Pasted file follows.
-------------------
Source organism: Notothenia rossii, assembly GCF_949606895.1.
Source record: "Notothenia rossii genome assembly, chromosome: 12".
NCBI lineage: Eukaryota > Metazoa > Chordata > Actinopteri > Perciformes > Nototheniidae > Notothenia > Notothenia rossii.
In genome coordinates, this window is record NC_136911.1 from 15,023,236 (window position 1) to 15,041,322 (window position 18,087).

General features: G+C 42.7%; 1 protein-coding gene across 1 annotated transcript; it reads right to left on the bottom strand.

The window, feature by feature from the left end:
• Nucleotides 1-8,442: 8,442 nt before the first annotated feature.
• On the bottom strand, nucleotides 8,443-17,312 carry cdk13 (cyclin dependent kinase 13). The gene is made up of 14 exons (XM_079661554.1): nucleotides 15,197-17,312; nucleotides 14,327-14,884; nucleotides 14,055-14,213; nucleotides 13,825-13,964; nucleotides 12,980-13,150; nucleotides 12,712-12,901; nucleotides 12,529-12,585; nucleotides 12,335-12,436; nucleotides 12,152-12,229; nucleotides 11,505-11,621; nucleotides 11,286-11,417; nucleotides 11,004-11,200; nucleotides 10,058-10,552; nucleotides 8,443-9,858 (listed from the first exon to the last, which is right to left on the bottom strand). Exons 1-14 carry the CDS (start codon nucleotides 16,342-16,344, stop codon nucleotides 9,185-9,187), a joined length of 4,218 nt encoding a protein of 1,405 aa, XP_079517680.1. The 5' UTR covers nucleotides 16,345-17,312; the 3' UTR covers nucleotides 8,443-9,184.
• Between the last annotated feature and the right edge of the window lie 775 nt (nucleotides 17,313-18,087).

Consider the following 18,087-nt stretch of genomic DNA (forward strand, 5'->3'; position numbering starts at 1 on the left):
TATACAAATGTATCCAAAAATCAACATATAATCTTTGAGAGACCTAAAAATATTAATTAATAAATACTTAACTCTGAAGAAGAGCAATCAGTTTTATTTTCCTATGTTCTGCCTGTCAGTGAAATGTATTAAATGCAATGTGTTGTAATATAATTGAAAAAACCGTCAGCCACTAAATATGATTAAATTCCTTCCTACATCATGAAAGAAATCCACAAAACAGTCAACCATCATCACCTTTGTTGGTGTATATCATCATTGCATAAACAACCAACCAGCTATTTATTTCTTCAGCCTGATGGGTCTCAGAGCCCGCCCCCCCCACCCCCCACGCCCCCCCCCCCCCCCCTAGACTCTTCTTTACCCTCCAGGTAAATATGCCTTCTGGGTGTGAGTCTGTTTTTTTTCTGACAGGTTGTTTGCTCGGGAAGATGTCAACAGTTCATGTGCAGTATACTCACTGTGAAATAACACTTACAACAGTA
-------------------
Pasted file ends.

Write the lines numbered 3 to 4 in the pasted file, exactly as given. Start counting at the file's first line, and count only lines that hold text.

NCBI lineage: Eukaryota > Metazoa > Chordata > Actinopteri > Perciformes > Nototheniidae > Notothenia > Notothenia rossii.
In genome coordinates, this window is record NC_136911.1 from 15,023,236 (window position 1) to 15,041,322 (window position 18,087).